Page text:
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20 Fantastic Alaskan Experiences Worth Paying For

Alaska is a unique and magical place, with majestic snow-capped mountains and picturesque glaciers that will leave you breathless. If Alaska isn’t on your bucket list, it should be. The state is big, twice the size of Texas, and Alaskan experiences are one-of-a-kind.

If you’ve dreamed of taking a dog sledding excursion or hiking on an icefield, Alaska offers this and so much more. While some unique Alaska experiences may give you sticker shock, it may be one of the few places globally to enjoy these encounters. 

While most travel to Alaska by cruise ship, others come by air and road. Alaska offers some great hotel stays, and your memorable journey will leave you wanting more. 

Humpback whale's tail

So, grab your wallet and prepare for these Alaska bucket list activities.

Dog Sledding On A Glacier

  • Location: Juneau, Skagway, Seward | Cost: USD 650.00+

Dog sledding on a glacier requires a helicopter to reach the dog sled camp. You can take this dog sledding excursion in Juneau, Skagway, and Seward, with Juneau offering the most tours. In winter, you can enjoy dog sledding in Anchorage.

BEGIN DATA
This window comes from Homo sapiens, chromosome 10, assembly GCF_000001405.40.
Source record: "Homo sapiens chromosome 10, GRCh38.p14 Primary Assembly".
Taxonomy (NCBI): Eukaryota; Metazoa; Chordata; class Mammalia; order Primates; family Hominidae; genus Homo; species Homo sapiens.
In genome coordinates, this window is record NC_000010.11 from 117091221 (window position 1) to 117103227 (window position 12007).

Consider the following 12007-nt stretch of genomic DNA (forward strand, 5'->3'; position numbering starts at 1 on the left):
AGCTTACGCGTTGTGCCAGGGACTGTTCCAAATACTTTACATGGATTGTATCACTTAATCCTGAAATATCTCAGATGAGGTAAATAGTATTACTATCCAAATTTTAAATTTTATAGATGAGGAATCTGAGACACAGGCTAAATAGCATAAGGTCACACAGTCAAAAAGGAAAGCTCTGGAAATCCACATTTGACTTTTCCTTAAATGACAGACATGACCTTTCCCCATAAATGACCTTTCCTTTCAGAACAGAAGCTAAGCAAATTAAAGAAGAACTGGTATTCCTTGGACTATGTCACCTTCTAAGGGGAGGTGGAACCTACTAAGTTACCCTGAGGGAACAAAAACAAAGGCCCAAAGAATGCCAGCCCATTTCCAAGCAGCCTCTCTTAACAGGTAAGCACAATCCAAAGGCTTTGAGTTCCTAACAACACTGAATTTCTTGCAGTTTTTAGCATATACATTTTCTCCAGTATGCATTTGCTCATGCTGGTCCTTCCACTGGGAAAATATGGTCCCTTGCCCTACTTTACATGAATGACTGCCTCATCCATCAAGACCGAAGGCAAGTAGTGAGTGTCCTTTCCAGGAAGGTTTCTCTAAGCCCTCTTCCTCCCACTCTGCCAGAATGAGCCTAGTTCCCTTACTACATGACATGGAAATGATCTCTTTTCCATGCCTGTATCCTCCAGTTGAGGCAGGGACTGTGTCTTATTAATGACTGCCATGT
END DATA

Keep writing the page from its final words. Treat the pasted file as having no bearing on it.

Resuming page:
Bucket List Alaska Tours

While these tours are expensive, they sell out months in advance. Booking direct with a tour operator saves money, as cruise lines charge up to USD 999 per person.

To experience real dog sledding, you need snow and ice. Most operators provide snow pants and boots.

Don’t hesitate to book if this is on your Alaska bucket list. Due to limited seats on the helicopters, tour operators do not offer discounts.

Remember to dress warmly with layers and bring a camera and sunglasses because the snow is very bright, even on a cloudy day.

Polar and Maggot, two sled dogs
Two of our sled dogs

Go Whale Watching

  • Location: Juneau, Icy Strait Point | Cost: USD 175.00+

If you have never seen a whale in the wild, you’re in for a treat in Alaska. If you are traveling by cruise ship, you can easily spot whales on the way.

Be sure to bring a pair of compact binoculars to see them from your balcony stateroom. If you travel to Alaska by air or road, whale watching tours are plentiful in Juneau, Icy Strait Point, Sitka, and Seward.

I have taken several Juneau whale-watching excursions and have always seen whales and seals. The large mammals are so plentiful in the nearby waters that most tour operators offer a money-back guarantee if you do not see any whales.

Humpback whales migrate from Hawaii in April. They arrive in Alaska in May, just in time for cruise ship season. However, you could also see gray, orcas, beluga, and blue whales. 

Humpback whale tales spotted on a whale watching tour in Juneau
A humpback whale tail

You are most likely to see humpbacks during an excursion, but orcas can sometimes surprise you.